The comet is the talk of the town--and the country--right now. Currently at approximately magnitude 7.8, there is a lot
of suggestions that this object will brighten before the end of the month, which would be really nicer for participants of this year's Hodges Gardens Star Party.
Horace Tuttle spotted 41P in May 1858 but even though its periodic nature was easily determined an actual orbit wasn't. Michael Giacobini recovered 41P in June 1907, and by 1928 a man named Crommelin found a link between the two apparitions. His predictions for returns did not pan out and the comet was termed "lost". Lubos Kresák got 41P in April 1951 and at long last (heh) the orbit was known. The comet's most famous apparition, however, was in 1973 when in increased in brightness ten magnitudes in one week!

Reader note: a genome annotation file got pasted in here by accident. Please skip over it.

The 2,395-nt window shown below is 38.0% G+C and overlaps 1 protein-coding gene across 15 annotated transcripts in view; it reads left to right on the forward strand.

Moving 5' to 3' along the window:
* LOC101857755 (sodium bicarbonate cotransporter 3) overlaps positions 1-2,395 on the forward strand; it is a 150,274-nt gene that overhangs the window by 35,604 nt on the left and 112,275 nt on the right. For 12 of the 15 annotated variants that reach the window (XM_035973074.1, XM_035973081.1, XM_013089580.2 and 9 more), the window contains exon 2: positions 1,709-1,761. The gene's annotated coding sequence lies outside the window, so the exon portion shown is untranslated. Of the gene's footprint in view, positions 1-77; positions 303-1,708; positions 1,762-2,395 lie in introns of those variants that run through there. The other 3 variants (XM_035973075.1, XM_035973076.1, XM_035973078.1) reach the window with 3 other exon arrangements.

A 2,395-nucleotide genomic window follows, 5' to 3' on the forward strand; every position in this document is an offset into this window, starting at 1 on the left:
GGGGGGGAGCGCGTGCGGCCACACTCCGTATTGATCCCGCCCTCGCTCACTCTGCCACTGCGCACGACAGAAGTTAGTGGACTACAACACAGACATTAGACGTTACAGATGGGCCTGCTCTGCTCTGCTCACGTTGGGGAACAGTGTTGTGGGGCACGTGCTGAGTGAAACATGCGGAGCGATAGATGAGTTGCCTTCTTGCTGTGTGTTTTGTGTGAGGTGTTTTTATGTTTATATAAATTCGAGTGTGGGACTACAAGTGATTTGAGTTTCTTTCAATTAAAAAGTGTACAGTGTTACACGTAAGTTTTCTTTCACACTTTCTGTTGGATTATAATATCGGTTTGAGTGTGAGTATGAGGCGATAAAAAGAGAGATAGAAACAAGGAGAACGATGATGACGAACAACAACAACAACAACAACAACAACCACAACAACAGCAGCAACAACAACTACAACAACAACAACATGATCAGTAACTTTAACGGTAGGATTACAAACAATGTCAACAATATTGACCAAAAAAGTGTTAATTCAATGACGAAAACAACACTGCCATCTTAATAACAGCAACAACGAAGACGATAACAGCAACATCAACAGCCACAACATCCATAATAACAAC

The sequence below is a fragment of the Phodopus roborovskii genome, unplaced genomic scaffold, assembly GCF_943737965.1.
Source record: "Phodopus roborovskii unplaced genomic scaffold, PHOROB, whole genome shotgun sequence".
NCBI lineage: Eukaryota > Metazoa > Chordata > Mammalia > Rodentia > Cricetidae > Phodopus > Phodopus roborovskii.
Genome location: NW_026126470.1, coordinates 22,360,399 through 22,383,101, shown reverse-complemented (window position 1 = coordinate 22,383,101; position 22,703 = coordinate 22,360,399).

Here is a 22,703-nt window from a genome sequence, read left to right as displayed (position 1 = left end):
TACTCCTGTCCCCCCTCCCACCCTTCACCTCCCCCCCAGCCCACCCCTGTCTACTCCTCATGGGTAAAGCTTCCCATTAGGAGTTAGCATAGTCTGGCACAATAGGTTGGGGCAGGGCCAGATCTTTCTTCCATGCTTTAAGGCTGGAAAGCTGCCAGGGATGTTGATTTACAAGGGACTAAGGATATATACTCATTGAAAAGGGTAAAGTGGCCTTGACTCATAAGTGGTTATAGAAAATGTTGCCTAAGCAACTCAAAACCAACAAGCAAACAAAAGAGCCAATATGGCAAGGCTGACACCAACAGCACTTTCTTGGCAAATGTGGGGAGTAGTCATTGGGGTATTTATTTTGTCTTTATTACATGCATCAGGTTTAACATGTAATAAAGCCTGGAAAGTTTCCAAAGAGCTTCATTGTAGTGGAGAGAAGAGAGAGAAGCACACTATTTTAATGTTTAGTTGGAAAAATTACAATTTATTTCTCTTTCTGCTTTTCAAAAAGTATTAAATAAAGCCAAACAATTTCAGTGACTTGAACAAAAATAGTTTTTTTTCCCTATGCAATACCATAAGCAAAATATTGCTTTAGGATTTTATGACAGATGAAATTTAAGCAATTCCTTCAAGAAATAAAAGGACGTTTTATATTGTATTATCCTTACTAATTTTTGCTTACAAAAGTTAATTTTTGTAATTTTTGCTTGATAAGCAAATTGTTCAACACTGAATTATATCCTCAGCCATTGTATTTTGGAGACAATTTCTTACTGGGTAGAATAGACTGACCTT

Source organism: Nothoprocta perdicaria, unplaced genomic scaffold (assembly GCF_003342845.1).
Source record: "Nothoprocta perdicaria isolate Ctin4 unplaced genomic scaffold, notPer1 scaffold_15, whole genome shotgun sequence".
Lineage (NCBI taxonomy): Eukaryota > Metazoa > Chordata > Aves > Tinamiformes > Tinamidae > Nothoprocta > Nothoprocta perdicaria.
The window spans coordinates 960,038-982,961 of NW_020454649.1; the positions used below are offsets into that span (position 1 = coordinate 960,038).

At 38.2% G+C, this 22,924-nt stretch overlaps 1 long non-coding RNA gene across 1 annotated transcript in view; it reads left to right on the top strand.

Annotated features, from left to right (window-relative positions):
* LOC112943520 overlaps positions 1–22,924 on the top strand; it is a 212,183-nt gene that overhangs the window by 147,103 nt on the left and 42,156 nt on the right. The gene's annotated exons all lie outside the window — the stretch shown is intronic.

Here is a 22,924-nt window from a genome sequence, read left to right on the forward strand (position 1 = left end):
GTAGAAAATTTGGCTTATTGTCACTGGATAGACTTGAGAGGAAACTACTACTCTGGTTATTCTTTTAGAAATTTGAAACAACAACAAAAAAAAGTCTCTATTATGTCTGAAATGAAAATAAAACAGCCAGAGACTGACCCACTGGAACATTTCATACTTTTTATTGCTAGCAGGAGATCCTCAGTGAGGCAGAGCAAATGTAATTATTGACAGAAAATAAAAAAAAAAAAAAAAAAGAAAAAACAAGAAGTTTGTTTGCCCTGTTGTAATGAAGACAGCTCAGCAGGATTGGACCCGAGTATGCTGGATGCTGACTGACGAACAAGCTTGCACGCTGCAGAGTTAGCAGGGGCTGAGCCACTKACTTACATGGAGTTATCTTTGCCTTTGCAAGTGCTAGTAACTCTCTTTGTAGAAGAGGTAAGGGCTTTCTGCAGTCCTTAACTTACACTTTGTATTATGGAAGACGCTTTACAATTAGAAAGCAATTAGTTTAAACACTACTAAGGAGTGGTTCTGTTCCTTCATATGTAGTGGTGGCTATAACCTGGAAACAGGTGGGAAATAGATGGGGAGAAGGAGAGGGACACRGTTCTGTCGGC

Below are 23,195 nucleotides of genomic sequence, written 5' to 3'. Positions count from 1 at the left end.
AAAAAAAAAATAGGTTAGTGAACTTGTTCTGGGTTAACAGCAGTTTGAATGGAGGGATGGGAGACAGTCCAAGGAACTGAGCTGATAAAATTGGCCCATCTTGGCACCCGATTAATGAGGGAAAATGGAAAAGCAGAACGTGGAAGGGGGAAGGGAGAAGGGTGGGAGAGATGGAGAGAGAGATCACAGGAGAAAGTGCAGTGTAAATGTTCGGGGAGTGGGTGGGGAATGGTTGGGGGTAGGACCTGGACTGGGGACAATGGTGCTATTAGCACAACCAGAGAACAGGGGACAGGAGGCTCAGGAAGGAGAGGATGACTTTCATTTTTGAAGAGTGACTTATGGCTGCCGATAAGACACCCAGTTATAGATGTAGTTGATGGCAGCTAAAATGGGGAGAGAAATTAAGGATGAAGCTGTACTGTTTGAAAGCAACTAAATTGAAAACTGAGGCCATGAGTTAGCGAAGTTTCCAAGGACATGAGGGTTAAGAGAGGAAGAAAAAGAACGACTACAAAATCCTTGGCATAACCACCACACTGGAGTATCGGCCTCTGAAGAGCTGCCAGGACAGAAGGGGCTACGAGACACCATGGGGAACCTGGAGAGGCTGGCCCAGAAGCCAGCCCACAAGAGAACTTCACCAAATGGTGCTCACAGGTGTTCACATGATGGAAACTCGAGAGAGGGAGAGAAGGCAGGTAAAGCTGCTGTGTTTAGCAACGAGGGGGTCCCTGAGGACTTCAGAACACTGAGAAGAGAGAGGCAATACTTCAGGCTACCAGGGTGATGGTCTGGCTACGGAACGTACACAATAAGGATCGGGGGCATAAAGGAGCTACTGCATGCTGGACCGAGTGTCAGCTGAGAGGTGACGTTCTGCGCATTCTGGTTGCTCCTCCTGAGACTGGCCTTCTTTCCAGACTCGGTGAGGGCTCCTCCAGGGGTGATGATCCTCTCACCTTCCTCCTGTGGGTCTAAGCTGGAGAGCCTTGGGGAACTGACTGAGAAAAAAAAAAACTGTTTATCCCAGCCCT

This past Saturday night, Ben Toman attempted to get 41P in the 20OGS, while I used my Orion Explorer WA 10x50 out on the front viewing pad. I know I was absolutely in the correct part of the sky. Neither of us was successful.
At this time 41P is in Ursa Major, about eight degrees from both the border with Leo Minor and the border with Lynx. The comet tonight at 9pm will be 1˚
12' ENE of magnitude 5.3 A-class 31 Ursae Majoris (basically the closest reasonably bright star).